staff noun, staves (plural)
In Old English stæf means both ‘staff’ or ‘stick’ and also an individual alphabetic character. By extension, it also refers to letters or to writing. These meanings continue into early Middle English, with Orm calling individual letters ‘an staff’ and Layamon calling engraved writing ‘boc-stauen’ and ‘run-stauen’. By the mid-fifteenth century, the word emerges as a term for either a line of verse or a whole stanza. This re-emergence may be a semantic calque on the term bastoun (meaning both ‘stick, staff’ and ‘bundle’, and also ‘line’ and ‘stanza’), used in earlier Middle English and in later continental French for both ‘line’ and ‘stanza’. The word staf in Middle English means ‘stick’, ‘staff’, ‘club’ and ‘rung of a ladder’, as well as being used for a line of verse or a bundle of lines in a stanza.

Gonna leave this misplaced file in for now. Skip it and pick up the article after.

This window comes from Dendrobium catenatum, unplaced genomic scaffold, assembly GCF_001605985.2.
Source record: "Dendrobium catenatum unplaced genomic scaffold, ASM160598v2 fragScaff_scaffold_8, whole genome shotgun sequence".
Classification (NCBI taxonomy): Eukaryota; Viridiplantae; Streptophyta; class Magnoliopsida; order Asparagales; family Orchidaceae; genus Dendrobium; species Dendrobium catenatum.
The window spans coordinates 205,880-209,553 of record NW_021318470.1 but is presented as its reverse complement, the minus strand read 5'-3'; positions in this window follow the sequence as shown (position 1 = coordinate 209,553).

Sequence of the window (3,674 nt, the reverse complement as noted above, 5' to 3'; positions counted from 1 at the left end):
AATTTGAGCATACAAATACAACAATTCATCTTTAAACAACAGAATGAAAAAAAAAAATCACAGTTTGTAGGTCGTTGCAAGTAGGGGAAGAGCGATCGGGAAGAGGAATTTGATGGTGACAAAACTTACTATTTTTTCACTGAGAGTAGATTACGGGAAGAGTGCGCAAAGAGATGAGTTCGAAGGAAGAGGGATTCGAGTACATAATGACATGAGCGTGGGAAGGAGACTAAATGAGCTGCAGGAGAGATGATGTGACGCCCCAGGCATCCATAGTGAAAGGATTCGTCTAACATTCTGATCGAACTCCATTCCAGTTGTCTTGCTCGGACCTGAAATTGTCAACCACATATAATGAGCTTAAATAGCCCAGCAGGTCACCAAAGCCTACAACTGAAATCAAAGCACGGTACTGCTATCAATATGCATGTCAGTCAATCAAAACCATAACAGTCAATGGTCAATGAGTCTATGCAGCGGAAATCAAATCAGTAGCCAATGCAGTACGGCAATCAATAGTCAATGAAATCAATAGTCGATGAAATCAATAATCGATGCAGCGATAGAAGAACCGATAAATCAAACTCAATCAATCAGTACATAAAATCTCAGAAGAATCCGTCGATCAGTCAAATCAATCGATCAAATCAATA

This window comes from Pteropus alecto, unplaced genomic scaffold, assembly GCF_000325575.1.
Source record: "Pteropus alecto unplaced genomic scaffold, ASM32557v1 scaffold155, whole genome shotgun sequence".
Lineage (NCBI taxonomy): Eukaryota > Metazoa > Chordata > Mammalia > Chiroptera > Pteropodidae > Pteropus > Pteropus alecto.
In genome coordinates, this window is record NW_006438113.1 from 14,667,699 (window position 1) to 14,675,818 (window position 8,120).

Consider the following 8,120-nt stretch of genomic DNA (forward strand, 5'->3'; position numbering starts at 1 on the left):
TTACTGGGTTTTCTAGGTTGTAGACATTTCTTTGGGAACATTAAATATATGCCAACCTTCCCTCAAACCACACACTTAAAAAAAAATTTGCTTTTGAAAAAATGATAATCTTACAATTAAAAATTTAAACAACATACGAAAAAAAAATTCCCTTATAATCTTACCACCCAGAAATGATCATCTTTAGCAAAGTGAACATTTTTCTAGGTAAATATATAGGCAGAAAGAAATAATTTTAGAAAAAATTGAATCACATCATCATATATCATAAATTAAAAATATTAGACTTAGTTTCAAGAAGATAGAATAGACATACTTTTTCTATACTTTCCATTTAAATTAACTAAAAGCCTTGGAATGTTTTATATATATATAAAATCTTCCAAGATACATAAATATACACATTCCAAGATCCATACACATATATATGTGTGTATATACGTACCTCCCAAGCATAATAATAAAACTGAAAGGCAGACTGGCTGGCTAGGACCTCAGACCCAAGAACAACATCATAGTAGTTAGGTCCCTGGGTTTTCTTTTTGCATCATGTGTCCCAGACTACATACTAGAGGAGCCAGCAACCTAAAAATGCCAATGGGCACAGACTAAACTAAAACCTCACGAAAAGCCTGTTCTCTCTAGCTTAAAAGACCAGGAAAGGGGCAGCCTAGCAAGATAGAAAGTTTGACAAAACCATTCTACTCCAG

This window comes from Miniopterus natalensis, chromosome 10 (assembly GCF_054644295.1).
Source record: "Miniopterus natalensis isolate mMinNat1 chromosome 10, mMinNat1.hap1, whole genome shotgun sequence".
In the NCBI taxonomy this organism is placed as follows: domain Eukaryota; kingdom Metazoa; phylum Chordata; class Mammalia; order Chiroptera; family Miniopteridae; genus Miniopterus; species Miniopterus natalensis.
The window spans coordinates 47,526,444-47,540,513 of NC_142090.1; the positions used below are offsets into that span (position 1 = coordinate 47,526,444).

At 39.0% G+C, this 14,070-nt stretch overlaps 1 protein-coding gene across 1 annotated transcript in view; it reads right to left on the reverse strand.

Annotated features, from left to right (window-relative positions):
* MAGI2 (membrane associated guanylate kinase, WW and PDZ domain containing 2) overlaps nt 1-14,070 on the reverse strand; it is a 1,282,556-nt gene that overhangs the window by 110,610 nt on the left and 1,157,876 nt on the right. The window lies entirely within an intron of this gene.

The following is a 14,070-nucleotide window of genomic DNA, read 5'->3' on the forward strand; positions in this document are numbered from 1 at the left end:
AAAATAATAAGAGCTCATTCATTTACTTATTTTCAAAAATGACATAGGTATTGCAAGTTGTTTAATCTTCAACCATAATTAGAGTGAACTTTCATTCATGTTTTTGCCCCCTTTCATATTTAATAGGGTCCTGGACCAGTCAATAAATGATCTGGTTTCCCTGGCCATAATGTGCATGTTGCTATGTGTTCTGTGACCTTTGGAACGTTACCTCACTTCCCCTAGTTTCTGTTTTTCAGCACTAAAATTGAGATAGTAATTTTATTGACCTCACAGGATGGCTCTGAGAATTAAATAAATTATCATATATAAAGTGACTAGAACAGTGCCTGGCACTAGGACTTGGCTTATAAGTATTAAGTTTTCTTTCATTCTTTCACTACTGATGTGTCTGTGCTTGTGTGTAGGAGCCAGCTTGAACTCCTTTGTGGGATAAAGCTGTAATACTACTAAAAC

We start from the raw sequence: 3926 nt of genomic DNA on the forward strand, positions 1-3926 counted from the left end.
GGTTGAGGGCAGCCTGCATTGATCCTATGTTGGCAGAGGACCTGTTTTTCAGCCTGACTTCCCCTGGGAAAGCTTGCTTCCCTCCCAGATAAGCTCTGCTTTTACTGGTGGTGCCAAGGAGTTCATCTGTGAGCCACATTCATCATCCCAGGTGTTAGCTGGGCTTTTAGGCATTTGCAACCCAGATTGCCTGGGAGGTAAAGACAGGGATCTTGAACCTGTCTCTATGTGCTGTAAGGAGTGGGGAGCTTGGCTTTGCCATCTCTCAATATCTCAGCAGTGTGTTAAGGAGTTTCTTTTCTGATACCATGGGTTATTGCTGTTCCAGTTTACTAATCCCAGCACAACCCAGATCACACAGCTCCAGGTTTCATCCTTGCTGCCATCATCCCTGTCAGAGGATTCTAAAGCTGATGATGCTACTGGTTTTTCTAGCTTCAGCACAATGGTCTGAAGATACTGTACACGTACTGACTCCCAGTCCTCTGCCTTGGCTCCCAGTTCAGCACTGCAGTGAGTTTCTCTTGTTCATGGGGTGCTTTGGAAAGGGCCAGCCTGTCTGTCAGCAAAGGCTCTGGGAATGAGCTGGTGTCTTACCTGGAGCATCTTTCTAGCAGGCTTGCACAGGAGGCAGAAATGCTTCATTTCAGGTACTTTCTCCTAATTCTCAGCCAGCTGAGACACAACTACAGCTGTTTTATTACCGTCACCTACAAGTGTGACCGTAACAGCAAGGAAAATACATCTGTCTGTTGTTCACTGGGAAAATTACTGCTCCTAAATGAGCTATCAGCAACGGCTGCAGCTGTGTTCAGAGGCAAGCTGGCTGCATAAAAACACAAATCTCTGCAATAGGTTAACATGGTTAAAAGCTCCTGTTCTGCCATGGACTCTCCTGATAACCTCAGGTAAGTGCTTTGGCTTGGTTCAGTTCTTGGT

The author of a mid-fifteenth-century English collection of proverbs based on Nicole de Bozon’s Proverbes de bon enseignment, the Summum sapientie or Liber proverbium, uses the term to talk about the number of lines in a stanza. In an epilogue addressed to his unnamed patron, the author says that he has translated from the French as carefully as he can ‘All be it the frenssh in foure staves be, / The ynglissh sevyn kepith in degree’ [albeit that the French text is in four-line groups, whilst the English adheres to seven in its order]. He acknowledges the amplification of his source’s French quatrains required by his preferred rhyme royal. Continue reading